Who Do We Choose to Care About? The Allocation of our Emotional Capital
There is something called Dunbar’s number which proposes that, on average, a person can only maintain 150 relationships at a time. This number was popularized, with a disproportionate sense of false precision, in Malcolm Gladwell’s 2000 bestseller “The Tipping Point.”
Robin Dunbar, a Professor of Evolutionary Psychology at the University of Oxford came up with his number of 150 by researching primates and primitive societies as well as using the intuitive test of how many people you would gladly have a drink with if you ran into them by chance.
In a 2018 FT article, Dunbar refined his analysis to suggest that most people will devote about 40% of their time and emotional “capital” to their five closest people and another 20% to the next closest ten people, leaving 40% for the rest. These numbers are certainly impervious to any sort of rational analysis, but nevertheless they’re provocative of introspection.
In that same article, continuing on his theme of alcohol, Dunbar extoled the virtues of social drinking as a way of firing up endorphins, creating bonding times with friends and family, and combatting loneliness. Reminiscent of the world created by the TV show “Cheers,” set in a local bar (or pub) where everybody not only knows your name but greets you with it when you enter.
I have not gone through the exercise of trying to list my “150 Dunbars.” It would be a laborious exercise; my Dunbar number might make me feel inadequate; and, in the worst and saddest case, it could lead to a compulsive-obsessive trap where I created a “Dunbar” spreadsheet and organized my days by looking to add relationships for the sake of my spreadsheet. Opportunities for awkwardness would abound.
Outside the Dunbar circuit of close, near-close, and acquaintance-like relationships, there is a wholly different category of people who we “invest” in: people we don’t know and who we will likely never meet. How much emotional capital might we spend on these strangers who may not even be real, who may exist only in books or movies or television shows?
When I was an adolescent, one of my very close emotional investments was in my favorite pro athlete, Clark Gillies, all-star left winger for the fabled NY Islander dynasty of the early 1980s. I was a stranger to him, but by idolizing him, he gave me tremendous amounts of self-esteem, much needed at that time in my life.
More recently, over the last few decades, I’ve developed a close bond with the semi-autobiographical narrator of Proust’s “In Search of Lost Time.” I know more about the life of this creation of Proust than I do about anyone outside my inner Dunbar circle.
And, currently, when I binge on a long television series, the characters acquire for me a life-like resonance, especially those who are in the classic hero mode of battling for justice against a really well conceived villain. While watching, I’m emotionally invested, for sure.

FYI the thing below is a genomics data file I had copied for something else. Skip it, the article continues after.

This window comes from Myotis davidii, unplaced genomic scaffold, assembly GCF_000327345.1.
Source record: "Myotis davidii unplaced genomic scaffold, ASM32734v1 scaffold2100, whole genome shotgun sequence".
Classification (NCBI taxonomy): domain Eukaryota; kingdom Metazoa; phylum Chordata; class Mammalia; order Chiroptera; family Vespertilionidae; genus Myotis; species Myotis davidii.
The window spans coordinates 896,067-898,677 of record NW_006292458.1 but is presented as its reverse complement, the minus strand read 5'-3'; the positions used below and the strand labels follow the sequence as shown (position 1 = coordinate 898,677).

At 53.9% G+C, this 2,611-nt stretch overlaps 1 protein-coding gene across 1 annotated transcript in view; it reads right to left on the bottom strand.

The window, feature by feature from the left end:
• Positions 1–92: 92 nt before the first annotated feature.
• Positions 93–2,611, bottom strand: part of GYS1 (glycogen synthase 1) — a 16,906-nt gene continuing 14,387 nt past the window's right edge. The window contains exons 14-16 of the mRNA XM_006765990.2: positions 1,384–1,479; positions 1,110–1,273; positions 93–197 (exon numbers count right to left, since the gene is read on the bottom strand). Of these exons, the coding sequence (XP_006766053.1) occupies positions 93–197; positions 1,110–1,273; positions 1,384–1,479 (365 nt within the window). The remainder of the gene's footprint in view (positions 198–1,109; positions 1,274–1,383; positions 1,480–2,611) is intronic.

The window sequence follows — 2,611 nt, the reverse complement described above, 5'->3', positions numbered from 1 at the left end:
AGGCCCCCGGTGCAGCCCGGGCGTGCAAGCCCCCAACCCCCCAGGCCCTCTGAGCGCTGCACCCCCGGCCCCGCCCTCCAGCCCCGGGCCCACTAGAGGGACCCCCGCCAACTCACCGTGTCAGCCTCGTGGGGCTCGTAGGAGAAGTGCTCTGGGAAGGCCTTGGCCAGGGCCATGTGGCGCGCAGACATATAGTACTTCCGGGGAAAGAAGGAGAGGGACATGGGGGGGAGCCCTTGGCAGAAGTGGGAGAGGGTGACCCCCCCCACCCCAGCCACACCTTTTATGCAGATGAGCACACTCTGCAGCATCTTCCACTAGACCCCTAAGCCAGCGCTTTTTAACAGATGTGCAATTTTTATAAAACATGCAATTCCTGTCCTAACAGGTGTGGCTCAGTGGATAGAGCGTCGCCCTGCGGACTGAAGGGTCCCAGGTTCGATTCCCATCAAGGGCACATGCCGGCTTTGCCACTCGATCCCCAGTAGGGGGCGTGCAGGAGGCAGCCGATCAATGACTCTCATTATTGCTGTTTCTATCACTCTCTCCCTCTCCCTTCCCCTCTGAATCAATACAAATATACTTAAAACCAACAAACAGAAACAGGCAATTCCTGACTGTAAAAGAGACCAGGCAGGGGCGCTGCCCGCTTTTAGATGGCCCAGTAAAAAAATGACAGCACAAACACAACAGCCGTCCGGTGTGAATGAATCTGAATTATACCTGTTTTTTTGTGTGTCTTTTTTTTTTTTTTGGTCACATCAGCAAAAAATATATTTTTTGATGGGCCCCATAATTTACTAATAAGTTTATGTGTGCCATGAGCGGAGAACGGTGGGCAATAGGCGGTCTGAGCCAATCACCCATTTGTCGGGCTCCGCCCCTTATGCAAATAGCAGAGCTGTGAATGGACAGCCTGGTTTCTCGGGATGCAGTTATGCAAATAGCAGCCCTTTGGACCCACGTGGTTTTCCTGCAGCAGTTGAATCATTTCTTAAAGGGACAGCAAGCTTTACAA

The celebrity of the 21st century who has been the greatest magnet for emotional capital is Donald Trump. Many Americans had and still have an intimate relationship with Trump (punsters, have at it!) either as hero or villain. I admit to having squandered a great deal of emotional capital in the form of angst and shame about Trump. I’m not sure what return, if any, Trump has delivered to either his detractors or his fans, and in hindsight I’m sure I could have found a lot better bang for my emotional buck elsewhere.
My investment of emotional capital in news stories calls forth the adage (attributed, speculatively, to Stalin) that a million deaths is a statistic, while one death is a tragedy. At about the same time that America passed the one million mark in Covid related deaths, the shootings in Buffalo occurred. The shootings were far more disturbing to me than the accumulated Covid deaths. I cannot imagine a million deaths, but I could imagine the terror of the victims and the non-victims in the Buffalo grocery store. The setting of being in a grocery store is a familiar one to everyone.
Perhaps it’s useful here to distinguish between an emotional reaction and a purely intellectual reaction, the latter being a recitation in one’s mind of facts, requiring some purposeful effort. Such a reaction tends to have a short half-life. An emotional reaction, on the other hand, requires no effort. It just happens. And it can last a long time.
There’s a (Proustian) analogue in two different types of memory. On the one hand, there’s an involuntary memory that surprises, brought on by a sensation––a smell, or a song, or a taste, or even a face. That type of memory is powerful and can color your mood. The other type of memory, more frequent, is voluntary, something that we purposefully recall. Once summoned, that memory tends to lose its power.
My more powerful, involuntary sorts of memories almost always relate to the people in the inner circle of my Dunbar number. A smell that reminds me of my mother’s cachet. Or a bouncing ball that summons a memory of my seven year old son giggling while chasing a runaway orange-colored ping-pong ball. Or a song (the Stones’ “100 years Ago”) that reminds me of a day decades past in the countryside with my brother.
I offer no grand conclusion other than to underscore the cliché we all frequently hear about investing the preponderance of your emotional capital in your friends and family. It’s one of those clichés that is absolutely true. Leaving some room, of course, for heroes, real or otherwise, as well as the occasional fictional villain. Spending emotional capital on real villains is depressing and enervating and a waste. Unless you can do something about them. Like vote them out of office.
If you care to, share any fictional characters to whom you feel close. Or is that just a weird affectation of my own?
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